With the rise of the Internet in the last 20 years, trained journalists are no longer the only source of information for the public. In fact, the public has become the source. Any Tom, Dick or Harry can contribute by way of social media to the massive amount of information circulating the web today, and although most of their tweets, pins and “likes” are harmless, some are not.
Pulitzer Prize winner Geneva Overholser, who has devoted the past 10 years to this phenomenon, has been invited by Civitas to speak about it on Tuesday, November 12. Her lecture is entitled “Responsible Public, Responsible Journalism,” and will address the inevitable changes the media has gone through and what conscious decisions we can make to better it.
Overholser was most recently the director of USC’s journalism school, a position from which she retired in the spring. Previously she worked for the Washington Post and was a New York Times editorial board member, as well as the editor of the Des Moines Register, which won the Pulitzer Prize for Public Service under her direction. This extensive background in journalism gave her a firsthand look at the role of the public as media, she said.
“Journalism can become much better than it has ever been. It also has the potential to be far worse,” Overholser said.
Augustana developed a relationship with Overholser through journalism professor Janet Blank-Libra, who was in a book-writing process. Blank-Libra contacted Overholser to ask her opinion on journalism ethics, particularly the “relationship between compassion and journalism.”
The increasing connection between these two subjects sometimes leaves little room for the staple of objectivity. In Overhosler’s book “On Behalf of Journalism: A Manifesto for Change,” published in 2006, Overholser was already commenting on the uneasiness felt by the journalism community on this topic.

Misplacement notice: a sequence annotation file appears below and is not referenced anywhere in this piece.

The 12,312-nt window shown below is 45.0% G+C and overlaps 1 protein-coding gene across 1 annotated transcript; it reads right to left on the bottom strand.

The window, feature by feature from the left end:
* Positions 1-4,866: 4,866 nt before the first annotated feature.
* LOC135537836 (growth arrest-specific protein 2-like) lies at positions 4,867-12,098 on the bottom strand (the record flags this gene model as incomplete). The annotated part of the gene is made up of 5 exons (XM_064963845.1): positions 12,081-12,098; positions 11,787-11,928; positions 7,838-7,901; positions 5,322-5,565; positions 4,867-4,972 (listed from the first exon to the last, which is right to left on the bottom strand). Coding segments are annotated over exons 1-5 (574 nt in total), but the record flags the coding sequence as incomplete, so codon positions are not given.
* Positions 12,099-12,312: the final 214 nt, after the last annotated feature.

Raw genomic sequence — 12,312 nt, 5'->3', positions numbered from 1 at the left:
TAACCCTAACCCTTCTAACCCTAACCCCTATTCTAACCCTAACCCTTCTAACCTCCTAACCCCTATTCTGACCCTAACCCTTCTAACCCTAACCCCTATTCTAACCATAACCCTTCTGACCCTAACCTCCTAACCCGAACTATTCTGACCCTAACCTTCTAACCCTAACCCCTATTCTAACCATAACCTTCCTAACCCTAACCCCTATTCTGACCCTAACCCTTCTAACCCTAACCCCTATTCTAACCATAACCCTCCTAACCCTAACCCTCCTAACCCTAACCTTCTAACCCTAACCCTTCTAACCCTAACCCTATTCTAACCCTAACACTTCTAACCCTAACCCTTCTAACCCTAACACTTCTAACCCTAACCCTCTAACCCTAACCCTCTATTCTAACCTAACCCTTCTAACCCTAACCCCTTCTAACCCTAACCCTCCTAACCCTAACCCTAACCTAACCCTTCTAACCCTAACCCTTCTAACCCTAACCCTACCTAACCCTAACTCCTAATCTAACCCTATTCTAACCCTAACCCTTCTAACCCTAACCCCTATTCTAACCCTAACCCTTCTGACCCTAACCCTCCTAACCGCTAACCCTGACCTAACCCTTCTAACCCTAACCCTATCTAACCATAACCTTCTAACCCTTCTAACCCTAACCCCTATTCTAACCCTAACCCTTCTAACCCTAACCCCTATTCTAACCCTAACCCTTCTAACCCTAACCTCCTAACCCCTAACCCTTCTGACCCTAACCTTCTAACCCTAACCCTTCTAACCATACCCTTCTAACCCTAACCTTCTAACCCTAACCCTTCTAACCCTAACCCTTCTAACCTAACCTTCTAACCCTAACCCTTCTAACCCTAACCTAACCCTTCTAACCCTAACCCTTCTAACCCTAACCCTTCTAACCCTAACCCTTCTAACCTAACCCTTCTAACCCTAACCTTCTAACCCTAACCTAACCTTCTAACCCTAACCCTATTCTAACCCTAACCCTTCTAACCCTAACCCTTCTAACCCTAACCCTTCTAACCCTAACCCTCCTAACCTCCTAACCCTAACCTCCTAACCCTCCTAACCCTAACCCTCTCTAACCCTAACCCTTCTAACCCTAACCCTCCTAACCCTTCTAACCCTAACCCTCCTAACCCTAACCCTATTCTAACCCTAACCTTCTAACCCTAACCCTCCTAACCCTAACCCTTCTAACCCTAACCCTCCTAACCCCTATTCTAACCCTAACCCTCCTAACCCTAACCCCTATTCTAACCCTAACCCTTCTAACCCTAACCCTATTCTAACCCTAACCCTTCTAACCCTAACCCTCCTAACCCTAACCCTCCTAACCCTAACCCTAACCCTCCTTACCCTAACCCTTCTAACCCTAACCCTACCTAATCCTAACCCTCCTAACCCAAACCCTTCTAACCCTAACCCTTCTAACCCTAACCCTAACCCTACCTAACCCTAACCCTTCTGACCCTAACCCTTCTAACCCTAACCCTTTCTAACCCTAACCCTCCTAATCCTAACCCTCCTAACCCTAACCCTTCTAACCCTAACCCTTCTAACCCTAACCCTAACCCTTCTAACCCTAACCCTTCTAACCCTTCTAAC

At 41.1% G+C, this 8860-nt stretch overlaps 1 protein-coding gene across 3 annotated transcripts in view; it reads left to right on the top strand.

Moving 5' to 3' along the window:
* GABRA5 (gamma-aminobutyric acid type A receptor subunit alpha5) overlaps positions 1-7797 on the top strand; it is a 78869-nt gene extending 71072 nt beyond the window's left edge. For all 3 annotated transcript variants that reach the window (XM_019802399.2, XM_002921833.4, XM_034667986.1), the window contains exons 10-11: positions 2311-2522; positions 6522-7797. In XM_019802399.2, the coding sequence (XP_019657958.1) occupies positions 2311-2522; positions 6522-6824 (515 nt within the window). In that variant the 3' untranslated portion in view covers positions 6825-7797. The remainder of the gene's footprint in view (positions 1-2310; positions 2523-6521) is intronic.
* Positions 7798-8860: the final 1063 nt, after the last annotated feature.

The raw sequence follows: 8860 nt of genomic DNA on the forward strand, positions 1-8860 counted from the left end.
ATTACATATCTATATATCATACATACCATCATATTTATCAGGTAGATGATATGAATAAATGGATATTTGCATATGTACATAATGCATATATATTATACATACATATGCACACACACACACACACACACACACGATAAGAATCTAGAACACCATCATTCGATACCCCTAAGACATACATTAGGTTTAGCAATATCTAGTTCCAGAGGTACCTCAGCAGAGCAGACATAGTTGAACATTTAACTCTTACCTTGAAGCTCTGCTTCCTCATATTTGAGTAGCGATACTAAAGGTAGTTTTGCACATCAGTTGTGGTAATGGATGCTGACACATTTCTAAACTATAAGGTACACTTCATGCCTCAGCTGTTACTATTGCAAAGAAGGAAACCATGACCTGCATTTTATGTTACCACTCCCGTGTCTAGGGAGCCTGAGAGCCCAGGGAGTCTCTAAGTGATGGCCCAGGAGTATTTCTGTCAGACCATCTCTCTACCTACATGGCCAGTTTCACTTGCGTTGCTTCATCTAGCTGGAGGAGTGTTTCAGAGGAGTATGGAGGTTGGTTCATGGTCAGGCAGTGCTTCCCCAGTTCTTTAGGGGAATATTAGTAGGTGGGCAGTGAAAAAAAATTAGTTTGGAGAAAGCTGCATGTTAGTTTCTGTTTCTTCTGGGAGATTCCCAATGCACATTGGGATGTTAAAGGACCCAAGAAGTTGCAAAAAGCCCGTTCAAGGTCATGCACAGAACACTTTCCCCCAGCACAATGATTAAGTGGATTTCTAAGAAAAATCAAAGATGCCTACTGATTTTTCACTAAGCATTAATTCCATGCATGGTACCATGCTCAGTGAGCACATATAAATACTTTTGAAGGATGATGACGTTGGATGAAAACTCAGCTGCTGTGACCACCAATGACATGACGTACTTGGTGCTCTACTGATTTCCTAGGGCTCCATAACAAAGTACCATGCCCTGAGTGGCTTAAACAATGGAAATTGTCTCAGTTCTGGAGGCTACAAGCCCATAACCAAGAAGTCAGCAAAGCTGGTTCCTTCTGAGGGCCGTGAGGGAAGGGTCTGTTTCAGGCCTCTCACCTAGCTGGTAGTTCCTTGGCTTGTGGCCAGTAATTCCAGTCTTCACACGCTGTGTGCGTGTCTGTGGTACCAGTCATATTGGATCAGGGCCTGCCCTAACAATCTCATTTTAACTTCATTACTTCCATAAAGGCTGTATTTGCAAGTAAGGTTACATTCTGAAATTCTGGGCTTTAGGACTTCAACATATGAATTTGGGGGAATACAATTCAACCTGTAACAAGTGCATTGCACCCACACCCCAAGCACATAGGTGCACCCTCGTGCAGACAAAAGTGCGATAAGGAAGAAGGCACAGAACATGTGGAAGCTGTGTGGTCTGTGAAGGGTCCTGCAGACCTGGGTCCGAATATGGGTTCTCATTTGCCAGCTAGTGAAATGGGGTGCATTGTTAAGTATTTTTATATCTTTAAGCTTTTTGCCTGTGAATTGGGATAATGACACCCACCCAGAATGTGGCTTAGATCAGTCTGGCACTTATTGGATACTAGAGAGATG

“The pace of change makes many anxious,” Overholser wrote, “and denunciations are lobbed from all sides – and from within.”
Blank-Libra agrees. She said she and Overholser share a “mutual interest in the different paths of inquiry” that are developing for journalists, Blank-Libra said.
“Geneva has always been willing to speak alternative truths. I like that about her,” Blank-Libra said.
These alternative truths are ones that Overholser feels particularly affect today’s student journalists. The traditionally “top down” industry has changed dramatically into what she calls a “Wild West situation” that is leading us into an age where everyone is a journalist.
“[Student journalists] will be key to shaping the emerging media environment,” Overholser said.
Freshman Matthew Schilling has experienced this with his participation in online political forums. He said these forums function not only as a source of new information, but also as a medium through which old information is passed. Whatever information gets passed along the most is what gets the most “traditional” media attention.
“When we see bright, insightful commentary, or powerful, important stories, we have just as much responsibility in sharing them,“ Schilling said.
Schilling encourages others to share what they find important.
“If we don’t bother to share what matters to us, we lose our ability to influence society as a whole,” Schilling said.
While this responsibility unsettles journalists both young and old whose livelihoods are threatened by the ease of internet-spread information, Overholser agrees with Schilling. She says the dramatic changes and the idea of citizen journalism is not necessarily a bad thing and should be approached with optimism.
“It’s easy to overlook the promise of the many possibilities that lie before us,” Overholser wrote. “Our focus here is on those possibilities.”
Overholser’s lecture will take place 7 p.m. Tuesday in the Kresge Recital Hall. It is free and open to the public.